Alaska’s Congressional delegation is imploring leadership to get something passed. Senator Lisa Murkowski says members should not leave until a deal is reached.
“That needs to be resolved. It simply does. Whether it is the 79 Alaskans that have been furloughed, or the projects that are literally put on hold we can’t leave without this hanging. I know everyone’s been fixated on the debt issues, but we can’t get out of town until FAA reauthorization is positively dealt with as well.”
But the House went out on recess Tuesday, and the Senate is expected to gavel out soon. Either body could move forward to break the stalemate, but Senator Mark Begich blames one House member – Congressman John Mica of Florida, head of the Transportation Committee. He got legislation passed through the Republican led house that cuts rural air service in the lower 48 and sets new union rules for airline workers.
“Especially peak summer season, making sure the FAA is doing the job they need by doing the construction work that’s been scheduled that now will cost more, the revenue stream that goes to the airport, revenue not being collected now. This petty politics is killing and hurting this industry because of one individual.”
Senate Democrats have said the House bill is unacceptable, and they instead want a short term extension of what’s already in place to get the FAA running. Congressman Don Young may be a Republican but he does not like the Mica GOP plan and would not have voted for it, however he was out of town when the vote happened last month. For now neither side is capitulating, making it look increasingly likely that the furloughed workers will be out of work for a while.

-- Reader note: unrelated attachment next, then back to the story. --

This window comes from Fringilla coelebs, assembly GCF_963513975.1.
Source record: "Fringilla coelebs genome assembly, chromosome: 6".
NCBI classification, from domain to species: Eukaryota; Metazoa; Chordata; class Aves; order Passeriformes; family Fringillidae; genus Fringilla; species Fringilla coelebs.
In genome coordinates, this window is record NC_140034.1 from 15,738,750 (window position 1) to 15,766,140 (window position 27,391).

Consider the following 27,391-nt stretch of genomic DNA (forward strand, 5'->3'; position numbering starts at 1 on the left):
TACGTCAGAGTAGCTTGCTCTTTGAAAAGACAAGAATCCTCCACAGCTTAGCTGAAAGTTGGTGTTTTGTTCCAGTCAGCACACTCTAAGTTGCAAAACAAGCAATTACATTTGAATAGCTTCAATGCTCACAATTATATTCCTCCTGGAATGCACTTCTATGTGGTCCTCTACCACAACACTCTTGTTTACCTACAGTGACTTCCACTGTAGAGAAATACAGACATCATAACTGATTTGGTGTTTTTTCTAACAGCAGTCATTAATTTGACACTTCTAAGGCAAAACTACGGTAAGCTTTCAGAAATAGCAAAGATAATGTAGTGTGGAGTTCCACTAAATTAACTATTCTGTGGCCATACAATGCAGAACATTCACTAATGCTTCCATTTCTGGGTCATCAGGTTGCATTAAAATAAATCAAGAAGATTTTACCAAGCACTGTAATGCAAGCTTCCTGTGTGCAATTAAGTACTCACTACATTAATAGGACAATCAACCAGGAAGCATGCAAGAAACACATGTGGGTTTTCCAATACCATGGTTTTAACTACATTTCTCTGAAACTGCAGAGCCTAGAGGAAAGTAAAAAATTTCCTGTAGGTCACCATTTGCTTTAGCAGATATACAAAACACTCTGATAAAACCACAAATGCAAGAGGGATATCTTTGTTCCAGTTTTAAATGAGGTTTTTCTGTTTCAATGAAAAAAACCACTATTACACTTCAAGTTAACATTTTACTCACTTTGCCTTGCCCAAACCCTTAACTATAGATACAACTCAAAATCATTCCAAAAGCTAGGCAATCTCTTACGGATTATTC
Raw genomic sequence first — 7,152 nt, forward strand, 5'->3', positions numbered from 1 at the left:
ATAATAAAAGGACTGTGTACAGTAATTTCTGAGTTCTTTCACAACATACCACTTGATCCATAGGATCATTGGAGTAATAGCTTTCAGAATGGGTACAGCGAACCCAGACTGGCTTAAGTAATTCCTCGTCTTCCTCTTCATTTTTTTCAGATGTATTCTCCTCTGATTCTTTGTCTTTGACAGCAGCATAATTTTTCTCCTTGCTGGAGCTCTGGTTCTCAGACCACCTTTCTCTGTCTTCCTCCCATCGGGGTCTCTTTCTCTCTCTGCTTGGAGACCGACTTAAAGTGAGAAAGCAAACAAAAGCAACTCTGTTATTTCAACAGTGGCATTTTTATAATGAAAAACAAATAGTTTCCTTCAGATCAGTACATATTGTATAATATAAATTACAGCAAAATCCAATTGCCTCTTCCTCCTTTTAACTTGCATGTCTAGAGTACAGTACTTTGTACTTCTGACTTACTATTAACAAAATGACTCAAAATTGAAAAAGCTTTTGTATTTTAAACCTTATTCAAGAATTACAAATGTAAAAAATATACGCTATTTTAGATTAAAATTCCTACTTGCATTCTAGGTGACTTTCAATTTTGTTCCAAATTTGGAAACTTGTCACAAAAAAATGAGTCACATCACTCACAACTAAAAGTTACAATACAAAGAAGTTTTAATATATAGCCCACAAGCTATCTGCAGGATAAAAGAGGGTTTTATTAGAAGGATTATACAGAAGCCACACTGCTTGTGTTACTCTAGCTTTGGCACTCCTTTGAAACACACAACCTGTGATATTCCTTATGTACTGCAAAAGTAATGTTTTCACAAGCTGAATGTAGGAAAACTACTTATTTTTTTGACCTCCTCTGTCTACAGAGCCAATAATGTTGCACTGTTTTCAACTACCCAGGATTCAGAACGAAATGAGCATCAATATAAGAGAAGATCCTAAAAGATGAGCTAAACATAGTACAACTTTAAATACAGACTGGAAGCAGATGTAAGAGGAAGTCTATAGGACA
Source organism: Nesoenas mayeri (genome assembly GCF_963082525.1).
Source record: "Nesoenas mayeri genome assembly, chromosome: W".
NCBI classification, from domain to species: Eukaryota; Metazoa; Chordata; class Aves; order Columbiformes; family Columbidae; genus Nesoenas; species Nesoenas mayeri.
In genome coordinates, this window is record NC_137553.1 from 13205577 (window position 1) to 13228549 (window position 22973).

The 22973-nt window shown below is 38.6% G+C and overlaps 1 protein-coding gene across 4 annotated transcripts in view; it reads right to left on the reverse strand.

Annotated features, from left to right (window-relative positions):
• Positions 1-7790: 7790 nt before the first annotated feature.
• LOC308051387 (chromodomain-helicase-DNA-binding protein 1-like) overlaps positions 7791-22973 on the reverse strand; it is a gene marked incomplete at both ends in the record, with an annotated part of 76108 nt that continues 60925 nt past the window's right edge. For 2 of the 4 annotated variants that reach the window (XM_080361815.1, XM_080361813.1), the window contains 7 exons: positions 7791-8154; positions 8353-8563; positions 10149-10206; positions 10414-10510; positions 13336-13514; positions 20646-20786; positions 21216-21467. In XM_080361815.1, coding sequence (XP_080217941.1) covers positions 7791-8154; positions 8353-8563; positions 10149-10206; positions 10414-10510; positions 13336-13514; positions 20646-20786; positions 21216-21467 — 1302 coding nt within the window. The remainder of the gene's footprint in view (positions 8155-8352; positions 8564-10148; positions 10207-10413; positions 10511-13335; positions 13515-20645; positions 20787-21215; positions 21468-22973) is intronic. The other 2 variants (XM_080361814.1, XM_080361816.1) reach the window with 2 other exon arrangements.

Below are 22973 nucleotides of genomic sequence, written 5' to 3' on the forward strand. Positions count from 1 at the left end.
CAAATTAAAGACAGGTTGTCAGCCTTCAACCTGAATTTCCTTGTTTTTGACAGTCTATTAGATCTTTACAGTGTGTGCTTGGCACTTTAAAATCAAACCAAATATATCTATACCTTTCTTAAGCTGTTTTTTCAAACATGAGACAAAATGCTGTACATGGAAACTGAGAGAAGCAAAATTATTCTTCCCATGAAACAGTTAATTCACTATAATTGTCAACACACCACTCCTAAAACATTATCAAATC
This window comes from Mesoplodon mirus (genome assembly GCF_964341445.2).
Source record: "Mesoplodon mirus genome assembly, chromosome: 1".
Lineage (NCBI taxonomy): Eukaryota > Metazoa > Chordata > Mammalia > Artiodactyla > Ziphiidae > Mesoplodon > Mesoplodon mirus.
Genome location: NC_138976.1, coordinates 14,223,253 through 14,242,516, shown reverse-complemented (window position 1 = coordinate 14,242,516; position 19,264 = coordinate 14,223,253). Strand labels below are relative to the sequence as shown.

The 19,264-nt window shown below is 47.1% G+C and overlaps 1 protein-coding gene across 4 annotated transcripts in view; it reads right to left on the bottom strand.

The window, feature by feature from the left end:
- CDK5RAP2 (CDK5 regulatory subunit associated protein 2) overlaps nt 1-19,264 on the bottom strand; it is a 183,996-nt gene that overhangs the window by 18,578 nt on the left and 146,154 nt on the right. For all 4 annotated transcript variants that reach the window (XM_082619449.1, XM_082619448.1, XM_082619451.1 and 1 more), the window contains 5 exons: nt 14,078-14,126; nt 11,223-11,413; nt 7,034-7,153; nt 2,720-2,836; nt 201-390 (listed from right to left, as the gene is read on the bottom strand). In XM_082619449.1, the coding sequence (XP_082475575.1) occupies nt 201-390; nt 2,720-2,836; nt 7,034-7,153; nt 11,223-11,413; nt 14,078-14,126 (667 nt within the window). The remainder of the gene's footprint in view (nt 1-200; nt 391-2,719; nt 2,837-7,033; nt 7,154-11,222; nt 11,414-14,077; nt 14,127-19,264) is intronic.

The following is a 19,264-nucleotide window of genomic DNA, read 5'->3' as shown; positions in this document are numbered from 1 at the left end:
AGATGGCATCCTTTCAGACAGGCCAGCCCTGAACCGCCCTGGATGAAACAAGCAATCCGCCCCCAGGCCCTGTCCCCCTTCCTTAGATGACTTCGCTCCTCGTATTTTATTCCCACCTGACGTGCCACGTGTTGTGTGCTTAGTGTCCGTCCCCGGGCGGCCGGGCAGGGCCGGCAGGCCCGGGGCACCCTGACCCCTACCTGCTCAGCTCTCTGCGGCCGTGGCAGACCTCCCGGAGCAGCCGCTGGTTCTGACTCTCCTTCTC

Cordova Times Will Be Purchased By Its Editor
Tony Gorman, KCHU – Valdez
Prince William Sound’s oldest newspaper isn’t going anywhere. The editor of the Cordova Times – Jennifer Gibbons – is buying the paper. The times is the first newspaper to be purchased after the Calista Corporation decided to shut down the six papers it owns under its subsidiary, Alaska Newspapers, Inc.
Permanent Fund Dividend Will be Lower than Last Year
Steve Heimel, APRN – Anchorage
Alaskans can expect a lower Permanent Fund Dividend this year. Even though the Fund had excellent earnings in the fiscal year that just ended, most of those earnings stayed in the Fund. The actual yield is based on the income from assets sold and from interest payments…and this year, the yield, or realized earnings, total less than last year’s. Permanent Fund Executive Director Mike Burns told Alaskans on statewide radio this morning that the amount they sent to the Department of Revenue to be divided among all qualified dividend applicants is down:
Last year’s dividend was $1,281. A six or seven percent decrease would drop that to $1,200, but the final calculation is sure to be less than that because of the increasing number of applications.
Still, the growth in the Fund’s earnings will likely boost future dividends, which are based on a five year rolling average.
Burns said he was very satisfied with the closing numbers this year: